I would neither buy or recommend an Index Annuity

I would neither buy for myself or recommend an index annuity.  Before going farther, I believe tax-deferred annuities can be very attractive investment options.  Index annuities are a type of fixed annuities, however, they are often promoted as a risk-free option to investing in the stock market. 

The following relates to index annuities.  If you wish more in-depth information on index annuities, simply google them and you will find a variety of articles and commentaries.  A good summary is provided by the US Securities and Exchange Commission [SEC] Investor Bulletin:  Index Annuities.  

  • First of all, index annuities are an insurance contract and regulated by state insurance departments. Actual regulations vary by state.  An agent selling the product needs only an insurance license that is issued and regulated by each individual state.  
  • The product is not regulated by the SEC and does not require any type of training, background or securities license.  
  • They were initially designed in the 1990's to compete with CDs and interest rates at that time. 
  • The index annuity is often promoted as an alternative to investing in the stock market.  In fact, index annuities are very complicated because the return is based on the use of call options on an index, for example, the S&P Index.  The contract then may use any or all of the following to calculate the annual return; participation rate, cap rate, and/or margin/spread/asset fee to calculate.  Some contracts allow the issuing insurance company to change the system of calculating returns when the contract is in force.  
  • It is possible to lose money in an index annuity. Generally, index annuities have substantial surrender fees. Over the years, I have seen surrender fees last 10 years and longer.  If the owner has to withdraw the money, there could be a substantial surrender charge.  In addition, some index annuity contracts allow actual losses if the index being tracked loses money.  Contracts may set a floor for the loss which can be less than the investment.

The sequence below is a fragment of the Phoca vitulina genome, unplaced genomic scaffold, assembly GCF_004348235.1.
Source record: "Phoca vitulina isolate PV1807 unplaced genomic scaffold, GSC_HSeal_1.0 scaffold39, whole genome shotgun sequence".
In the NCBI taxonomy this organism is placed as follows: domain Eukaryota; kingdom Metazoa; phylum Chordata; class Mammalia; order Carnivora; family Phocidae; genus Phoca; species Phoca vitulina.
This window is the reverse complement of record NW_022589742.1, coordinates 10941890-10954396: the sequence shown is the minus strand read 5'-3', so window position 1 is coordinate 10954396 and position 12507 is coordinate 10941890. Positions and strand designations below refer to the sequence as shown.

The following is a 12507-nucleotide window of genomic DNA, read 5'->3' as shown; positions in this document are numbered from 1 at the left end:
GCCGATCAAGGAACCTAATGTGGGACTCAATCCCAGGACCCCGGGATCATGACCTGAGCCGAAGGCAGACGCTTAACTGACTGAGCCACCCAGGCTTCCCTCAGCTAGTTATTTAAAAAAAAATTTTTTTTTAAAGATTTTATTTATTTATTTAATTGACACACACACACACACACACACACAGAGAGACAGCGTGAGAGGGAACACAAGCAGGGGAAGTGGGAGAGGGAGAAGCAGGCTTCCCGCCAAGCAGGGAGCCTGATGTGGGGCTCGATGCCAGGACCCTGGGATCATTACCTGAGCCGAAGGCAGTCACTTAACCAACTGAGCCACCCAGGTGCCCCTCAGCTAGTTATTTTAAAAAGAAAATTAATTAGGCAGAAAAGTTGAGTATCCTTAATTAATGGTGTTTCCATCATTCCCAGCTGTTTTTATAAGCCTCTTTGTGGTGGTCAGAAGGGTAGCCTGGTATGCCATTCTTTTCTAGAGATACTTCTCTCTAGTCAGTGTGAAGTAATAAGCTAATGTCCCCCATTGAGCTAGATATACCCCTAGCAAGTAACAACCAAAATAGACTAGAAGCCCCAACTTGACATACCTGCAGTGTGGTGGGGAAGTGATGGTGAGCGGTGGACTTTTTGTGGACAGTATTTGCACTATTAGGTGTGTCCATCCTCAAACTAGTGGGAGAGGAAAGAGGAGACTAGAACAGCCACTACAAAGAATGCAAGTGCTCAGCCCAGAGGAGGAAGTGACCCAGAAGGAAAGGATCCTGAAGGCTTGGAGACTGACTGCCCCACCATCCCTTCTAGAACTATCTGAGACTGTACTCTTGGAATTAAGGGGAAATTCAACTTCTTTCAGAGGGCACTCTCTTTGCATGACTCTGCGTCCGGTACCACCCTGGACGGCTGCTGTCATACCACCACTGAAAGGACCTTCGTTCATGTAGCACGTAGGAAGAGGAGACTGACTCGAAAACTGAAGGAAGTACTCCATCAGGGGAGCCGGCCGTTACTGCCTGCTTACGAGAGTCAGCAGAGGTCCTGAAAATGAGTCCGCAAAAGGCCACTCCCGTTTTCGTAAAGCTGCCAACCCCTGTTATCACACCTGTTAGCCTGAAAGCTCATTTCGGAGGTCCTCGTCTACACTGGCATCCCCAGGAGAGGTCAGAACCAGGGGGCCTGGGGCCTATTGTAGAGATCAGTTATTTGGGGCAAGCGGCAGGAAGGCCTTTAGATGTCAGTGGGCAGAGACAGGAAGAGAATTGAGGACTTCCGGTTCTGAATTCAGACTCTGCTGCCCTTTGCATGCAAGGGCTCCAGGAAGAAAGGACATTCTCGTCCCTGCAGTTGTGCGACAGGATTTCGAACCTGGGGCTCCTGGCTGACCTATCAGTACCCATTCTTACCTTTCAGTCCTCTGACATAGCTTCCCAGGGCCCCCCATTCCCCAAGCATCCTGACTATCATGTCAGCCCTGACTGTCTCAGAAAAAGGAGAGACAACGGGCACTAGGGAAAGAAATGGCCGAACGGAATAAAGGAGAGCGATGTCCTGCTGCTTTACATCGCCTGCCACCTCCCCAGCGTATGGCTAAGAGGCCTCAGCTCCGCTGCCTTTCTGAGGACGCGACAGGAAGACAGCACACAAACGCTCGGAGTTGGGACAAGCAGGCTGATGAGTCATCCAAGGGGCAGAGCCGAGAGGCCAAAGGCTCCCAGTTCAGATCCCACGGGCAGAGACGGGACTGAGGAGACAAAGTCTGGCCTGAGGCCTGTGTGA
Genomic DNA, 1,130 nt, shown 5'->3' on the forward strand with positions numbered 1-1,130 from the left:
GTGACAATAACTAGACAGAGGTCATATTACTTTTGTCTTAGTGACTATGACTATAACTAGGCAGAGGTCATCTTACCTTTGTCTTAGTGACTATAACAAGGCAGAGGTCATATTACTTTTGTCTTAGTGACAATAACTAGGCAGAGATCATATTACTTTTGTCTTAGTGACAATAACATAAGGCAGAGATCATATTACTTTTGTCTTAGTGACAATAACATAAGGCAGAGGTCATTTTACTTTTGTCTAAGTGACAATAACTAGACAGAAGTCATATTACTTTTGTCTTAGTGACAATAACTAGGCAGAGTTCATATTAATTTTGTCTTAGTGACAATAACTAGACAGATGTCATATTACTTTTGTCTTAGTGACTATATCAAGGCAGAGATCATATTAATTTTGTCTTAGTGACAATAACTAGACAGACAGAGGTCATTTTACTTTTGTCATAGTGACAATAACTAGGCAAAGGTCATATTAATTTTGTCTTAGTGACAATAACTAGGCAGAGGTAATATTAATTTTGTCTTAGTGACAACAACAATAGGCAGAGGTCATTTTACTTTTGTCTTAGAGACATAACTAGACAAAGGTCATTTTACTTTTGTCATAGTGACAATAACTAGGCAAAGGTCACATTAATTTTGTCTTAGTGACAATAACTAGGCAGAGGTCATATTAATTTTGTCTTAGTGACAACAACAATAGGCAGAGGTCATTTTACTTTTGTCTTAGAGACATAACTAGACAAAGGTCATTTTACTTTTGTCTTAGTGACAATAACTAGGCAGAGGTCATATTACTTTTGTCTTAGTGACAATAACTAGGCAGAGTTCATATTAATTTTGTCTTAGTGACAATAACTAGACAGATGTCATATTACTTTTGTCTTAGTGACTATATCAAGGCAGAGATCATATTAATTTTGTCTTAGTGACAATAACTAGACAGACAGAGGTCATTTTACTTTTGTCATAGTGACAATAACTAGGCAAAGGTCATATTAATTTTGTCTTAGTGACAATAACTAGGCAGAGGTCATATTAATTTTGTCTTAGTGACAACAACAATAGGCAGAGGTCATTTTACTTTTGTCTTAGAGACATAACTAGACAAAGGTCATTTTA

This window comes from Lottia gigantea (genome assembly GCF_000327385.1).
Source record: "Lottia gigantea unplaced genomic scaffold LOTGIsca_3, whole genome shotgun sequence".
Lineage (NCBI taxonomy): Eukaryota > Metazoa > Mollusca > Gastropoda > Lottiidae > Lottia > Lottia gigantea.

Again, the SEC Investor Bulletin:  Index Annuities is an excellent summary.  Why did the SEC issue an Investor Bulletin when it is not a product regulated by the SEC?  I do not know, but if I had to guess, the SEC was receiving complaints about the product and decided to issue the Bulletin. 

What about returns?  Index annuities often show hypothetical projected return which provides potential buyers a favorable picture of future returns.  Though difficult to track down, the research which has been done indicates actual historical returns are much lower than the hypothetical projections.  I googled "actual historical returns in index annuities" and was able to find some research.  One study I found reviewed actual statements on several index annuities.  This study indicated an actual average annual return of about 3% from 2007-2012 with a range of higher and lower.  

Complicating the return on index annuities is annual statements often show two values; the accumulated value and the surrender value.  The accumulated is the value before surrender charges while surrender value is the amount the contract holder would actually receive if the contract was liquidated at that time.  Investors should use the surrender value in calculating the actual returns. 

By comparison, if an investor was invested in a no-load moderate asset allocation fund and decides to sell it, the investment return would be the actual gain or loss when the fund is liquidated. The same is true for index annuities, although agents and insurance companies would have you believe differently.  Going a step farther, if an investor invested $100,000 in a moderate asset allocation model and it declined for a market value of $90,000 that is the same as an index annuity with an initial investment of $100,000 and a 10% surrender charge and a surrender of $90,000.